The prototype superconducting 4bit processor developed at Yokohama National University is based around unshunted Josephson junction (JJ) devices built into superconductor digital electronic structures called adiabatic quantum-flux-parametron (AQFP) for a hybrid RISC data flow machine.
Despite cooling to 4.2K, the low switching energy of 1.4 zJ for each JJ junction means the overall system power consumption is still significantly lower than current room temperature semiconductor devices.
This opens up the possibility of ultra-low-power, high-performance microprocessors and other computing hardware for the next generation of data centres and communication networks as well as neuromorphic machine learning chips.
"The digital communications infrastructure that supports the Information Age that we live in today currently uses approximately 10% of the global electricity. Studies suggest that in the worst case scenario, if there is no fundamental change in the underlying technology of our communications infrastructure such as the computing hardware in large data centres or the electronics that drive the communication networks, we may see its electricity usage rise to over 50% of the global electricity by 2030," said Christopher Ayala, an associate professor at Yokohama National University, and lead author of the study.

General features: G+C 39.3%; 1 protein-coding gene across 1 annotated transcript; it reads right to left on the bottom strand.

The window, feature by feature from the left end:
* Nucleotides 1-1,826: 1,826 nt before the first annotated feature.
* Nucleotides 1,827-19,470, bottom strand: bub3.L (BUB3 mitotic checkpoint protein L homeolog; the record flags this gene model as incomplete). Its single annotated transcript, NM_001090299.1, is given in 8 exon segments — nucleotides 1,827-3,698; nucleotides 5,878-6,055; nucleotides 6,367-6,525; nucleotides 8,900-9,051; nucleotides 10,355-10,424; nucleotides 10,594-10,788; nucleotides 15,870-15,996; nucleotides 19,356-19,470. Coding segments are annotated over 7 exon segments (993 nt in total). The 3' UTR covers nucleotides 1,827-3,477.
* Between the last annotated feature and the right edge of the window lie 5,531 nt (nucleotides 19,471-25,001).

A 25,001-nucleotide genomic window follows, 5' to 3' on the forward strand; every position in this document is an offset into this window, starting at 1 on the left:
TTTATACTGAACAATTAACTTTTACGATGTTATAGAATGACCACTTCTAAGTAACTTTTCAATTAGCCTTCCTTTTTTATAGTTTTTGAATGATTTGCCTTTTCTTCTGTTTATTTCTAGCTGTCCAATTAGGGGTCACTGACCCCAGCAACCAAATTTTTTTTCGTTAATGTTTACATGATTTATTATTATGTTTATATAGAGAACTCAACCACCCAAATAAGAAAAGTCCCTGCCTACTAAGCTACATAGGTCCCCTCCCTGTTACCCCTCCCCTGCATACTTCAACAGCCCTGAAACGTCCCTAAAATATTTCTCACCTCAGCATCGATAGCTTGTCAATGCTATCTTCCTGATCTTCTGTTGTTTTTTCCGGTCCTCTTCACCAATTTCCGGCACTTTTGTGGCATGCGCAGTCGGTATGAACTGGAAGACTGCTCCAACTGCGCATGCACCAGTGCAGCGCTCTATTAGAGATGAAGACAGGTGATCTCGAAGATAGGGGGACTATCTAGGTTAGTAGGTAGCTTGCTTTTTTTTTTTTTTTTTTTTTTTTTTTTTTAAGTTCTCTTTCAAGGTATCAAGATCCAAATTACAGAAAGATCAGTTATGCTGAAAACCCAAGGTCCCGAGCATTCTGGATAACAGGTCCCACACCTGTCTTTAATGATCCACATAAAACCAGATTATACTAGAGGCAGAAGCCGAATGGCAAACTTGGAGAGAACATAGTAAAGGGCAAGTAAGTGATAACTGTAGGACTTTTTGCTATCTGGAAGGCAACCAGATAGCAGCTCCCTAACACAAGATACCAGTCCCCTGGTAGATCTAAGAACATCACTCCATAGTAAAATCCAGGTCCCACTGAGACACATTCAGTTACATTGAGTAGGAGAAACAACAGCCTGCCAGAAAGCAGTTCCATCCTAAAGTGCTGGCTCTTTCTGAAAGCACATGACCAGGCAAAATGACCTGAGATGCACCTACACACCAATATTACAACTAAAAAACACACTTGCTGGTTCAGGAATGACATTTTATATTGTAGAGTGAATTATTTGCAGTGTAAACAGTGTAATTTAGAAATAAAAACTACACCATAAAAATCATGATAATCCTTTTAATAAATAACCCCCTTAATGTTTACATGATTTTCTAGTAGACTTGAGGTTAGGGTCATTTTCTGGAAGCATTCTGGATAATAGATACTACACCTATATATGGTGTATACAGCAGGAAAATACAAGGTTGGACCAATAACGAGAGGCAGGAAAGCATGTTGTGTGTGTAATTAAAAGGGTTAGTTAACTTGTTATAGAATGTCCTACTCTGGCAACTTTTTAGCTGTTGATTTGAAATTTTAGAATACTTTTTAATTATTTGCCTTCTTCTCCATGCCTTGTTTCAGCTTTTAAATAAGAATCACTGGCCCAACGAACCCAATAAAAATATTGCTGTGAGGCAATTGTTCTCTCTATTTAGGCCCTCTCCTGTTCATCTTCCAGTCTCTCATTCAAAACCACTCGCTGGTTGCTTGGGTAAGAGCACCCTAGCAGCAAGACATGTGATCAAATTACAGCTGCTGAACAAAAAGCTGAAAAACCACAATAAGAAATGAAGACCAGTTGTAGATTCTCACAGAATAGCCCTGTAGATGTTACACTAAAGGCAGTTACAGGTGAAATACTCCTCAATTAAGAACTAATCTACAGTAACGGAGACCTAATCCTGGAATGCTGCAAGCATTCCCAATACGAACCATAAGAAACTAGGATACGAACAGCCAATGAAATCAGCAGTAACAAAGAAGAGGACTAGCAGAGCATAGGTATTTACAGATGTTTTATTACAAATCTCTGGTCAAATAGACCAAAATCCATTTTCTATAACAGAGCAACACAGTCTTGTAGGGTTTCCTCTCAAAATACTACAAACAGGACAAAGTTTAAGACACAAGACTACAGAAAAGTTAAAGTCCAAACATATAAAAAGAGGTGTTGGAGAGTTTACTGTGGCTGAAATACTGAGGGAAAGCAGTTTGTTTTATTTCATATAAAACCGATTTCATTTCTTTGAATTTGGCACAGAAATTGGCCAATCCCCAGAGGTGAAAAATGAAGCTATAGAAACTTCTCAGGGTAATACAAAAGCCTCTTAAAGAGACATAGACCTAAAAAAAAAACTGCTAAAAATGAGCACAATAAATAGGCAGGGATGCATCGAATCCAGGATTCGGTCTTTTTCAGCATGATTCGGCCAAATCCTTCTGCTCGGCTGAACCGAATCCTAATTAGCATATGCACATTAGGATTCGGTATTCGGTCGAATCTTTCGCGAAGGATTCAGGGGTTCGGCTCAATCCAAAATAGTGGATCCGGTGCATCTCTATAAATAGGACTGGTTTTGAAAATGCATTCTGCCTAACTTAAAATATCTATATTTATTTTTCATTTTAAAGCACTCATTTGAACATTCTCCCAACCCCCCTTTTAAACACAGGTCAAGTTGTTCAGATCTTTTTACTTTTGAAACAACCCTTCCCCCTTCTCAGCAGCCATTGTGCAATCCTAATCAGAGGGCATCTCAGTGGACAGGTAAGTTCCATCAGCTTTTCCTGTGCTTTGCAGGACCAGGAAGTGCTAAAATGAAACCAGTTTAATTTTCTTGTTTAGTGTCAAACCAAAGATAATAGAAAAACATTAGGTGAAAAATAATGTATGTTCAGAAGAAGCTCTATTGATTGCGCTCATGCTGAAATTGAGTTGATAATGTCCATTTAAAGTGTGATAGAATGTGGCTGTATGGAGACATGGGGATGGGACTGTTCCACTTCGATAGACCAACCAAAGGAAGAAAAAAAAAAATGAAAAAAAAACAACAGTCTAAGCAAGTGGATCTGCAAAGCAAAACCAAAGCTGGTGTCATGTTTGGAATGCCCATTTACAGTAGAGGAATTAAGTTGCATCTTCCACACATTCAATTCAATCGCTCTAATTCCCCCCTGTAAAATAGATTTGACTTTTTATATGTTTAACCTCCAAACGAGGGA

The research was published in IEEE Journal of Solid-State Circuits. "In this paper, we wanted to prove that the AQFP is capable of practical energy-efficient high-speed computing, and we did this by developing and successfully demonstrating a prototype 4-bit AQFP microprocessor called MANA (Monolithic Adiabatic iNtegration Architecture), the world's first adiabatic superconductor microprocessor," said Ayala.
"The demonstration of our prototype microprocessor shows that the AQFP is capable of all aspects of computing, namely: data processing and data storage. We also show on a separate chip that the data processing part of the microprocessor can operate up to a clock frequency of 2.5 GHz making this on par with today's computing technologies. We even expect this to increase to 5-10 GHz as we make improvements in our design methodology and our experimental setup," said Ayala.
“We demonstrate register file R/W access, ALU execution, hardware stalling, and program branching performed at 100 kHz under the cryogenic temperature of 4.2 K. We also successfully demonstrated a high-speed breakout chip of the microprocessor execution units up to 2.5 GHz,” he added.